Friday, November 15, 2002
Akron Civic Theatre
20 years, 4 months and 11 days ago
I think this concert was the one that finally got me hooked on YES for life. I saw YES in 99 i believe when i was only 11 and liked it but not too much. I then saw them when i was 14 at this show in akron and absolutely fell in love. I have listened to nothing but YES ever since. I am not 18 and all i listen to in my car, on my computer, in headphones and anywhere else... is YES. This was the show that changed my life. Anderson was amazing and my mom who took me thought that they couldn't have sounded this good live and they were sure that it was a recording being played over the speakers (since it was my parents first time seeing YES since the 80's). But they boys still had/have it. What a wonderful night.
Yeah, I need a job where I can follow the tour. They put on an incredible show, but itís mostly because of the music. The visuals are subtle, like a pastel tye-dye in motion, with an occasional blast of light focused on the audience. They play Close to the Edge so well. This year they added South Side of the Sky, from Fragile, which theyíve never done live; and they started SSotS off with We Have Heaven. Like on the album, the WHH jam stops with a slam of a door then footsteps. Then Wakeman piano for SSotS. It was cool.
Steve Howe still has nimble fingers, but he doesnít play the songs exactly the way they were recorded, heís constantly improvising. He was playing his solo and part of it was from The Ancient, from Tales of Topographic Oceans and I believe he was expecting Jon to duet with him singing Do the leaves of green stay greener through the autumn, but Jon didnít come on stage, so Steve yells out ďNOW!Ē a couple of times during the solo. It was hilarious. Iím telling you, the whole show, Steve is cranking out such intricate music changing guitars several times every song.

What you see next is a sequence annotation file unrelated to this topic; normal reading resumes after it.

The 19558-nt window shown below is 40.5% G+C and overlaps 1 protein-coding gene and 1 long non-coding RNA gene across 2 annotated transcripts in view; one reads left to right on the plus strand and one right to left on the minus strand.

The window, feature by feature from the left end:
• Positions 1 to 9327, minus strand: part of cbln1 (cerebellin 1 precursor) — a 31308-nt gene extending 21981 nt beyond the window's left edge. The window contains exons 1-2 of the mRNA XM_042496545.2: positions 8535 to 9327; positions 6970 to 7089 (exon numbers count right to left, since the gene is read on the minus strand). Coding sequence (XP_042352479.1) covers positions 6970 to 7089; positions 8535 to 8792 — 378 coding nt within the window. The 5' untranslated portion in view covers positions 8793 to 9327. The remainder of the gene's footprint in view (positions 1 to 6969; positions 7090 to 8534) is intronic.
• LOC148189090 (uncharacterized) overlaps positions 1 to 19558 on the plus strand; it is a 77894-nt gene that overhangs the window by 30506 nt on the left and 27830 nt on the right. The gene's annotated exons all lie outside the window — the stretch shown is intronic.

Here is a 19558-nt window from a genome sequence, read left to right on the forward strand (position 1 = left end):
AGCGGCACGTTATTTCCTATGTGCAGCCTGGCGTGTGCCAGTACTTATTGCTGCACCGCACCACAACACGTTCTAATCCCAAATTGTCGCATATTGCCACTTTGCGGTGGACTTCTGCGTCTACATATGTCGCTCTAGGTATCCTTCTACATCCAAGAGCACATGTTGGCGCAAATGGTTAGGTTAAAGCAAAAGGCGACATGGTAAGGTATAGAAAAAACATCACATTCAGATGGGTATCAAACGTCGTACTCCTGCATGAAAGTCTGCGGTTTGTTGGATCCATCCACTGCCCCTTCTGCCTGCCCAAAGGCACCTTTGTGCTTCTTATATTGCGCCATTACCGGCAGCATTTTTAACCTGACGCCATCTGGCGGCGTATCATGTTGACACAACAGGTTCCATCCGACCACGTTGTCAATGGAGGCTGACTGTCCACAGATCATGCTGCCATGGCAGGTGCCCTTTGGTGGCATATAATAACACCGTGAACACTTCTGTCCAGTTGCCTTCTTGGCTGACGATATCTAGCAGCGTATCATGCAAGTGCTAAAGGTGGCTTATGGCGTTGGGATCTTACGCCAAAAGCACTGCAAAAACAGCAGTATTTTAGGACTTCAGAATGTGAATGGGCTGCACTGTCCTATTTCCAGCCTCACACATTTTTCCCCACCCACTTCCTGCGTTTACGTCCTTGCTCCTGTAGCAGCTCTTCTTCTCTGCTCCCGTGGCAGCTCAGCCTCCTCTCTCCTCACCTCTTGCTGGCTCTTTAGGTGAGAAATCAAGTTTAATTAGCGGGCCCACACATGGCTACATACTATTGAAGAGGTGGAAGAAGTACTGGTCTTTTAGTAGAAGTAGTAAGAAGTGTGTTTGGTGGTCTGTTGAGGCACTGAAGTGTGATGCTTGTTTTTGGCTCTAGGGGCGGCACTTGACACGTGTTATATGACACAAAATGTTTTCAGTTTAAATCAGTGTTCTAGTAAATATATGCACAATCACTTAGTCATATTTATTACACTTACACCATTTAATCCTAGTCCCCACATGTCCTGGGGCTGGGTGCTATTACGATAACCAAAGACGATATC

Chris Squire, though heavy in the midsection, dances all night as he plays. In this concert, you can hear so much more his bass and how melodic an influence to the music that it is, and how much virtuosity is there. He soloed too, when they did Long Distance Runaround that led into The Fish. So he did The Fish, but the solo continued to include some incredible riffs from Tempus Fugit from Drama (the only non-Jon album) and then the Silent Wings of Freedom from Tormato, which really is my favorite Chris moment.
Jonís voice is still strong, and the lyrics are so powerful, but in concert, multi-orgasmic. Plus heís got his own percussion area for when they go into a non-vocal part of a song. Gongs, and triangle and those bells that all lined up, sticks, a harp (mainly for that middle jam on Awaken from Going for the One) and a bunch of other stuff.
Rick Wakeman is back in the band. And really enjoying himself, jumping around between five (or more, if there were any two-high ensembles) keyboards, set in a circle. I think he had the most sound problems, I was pretty sure he had to improvise on some songs because the sound died on one of the keyboards. I think they fixed that right away though, because he did some righteous solos on that one later. Man, his hands move fast and accurate and with feeling for each song. I was in the balcony so I got a great view of that.
Alan White, also was enjoying himself. He is hard to watch too long because the other guys are so awesome that I had to concentrate on them. But when I did, it was a real treat. He is constantly subtly adding so much to the sound, so many off-count hits to the snare or high-hat, while keeping a beat that energizes the music and the audience; and during the softer moments, of which there are many, heís integral to creation of the magic.
Jack, their new sixth member sang (hey, there wasnít anybody within six rows of me, and they were off to the side) with such emotion and danced his ass off from the back row of the balcony (not too many witnesses). Hooting between songs, never during. Almost didnít make it, story below. As taken from the post at www.yestalk.org .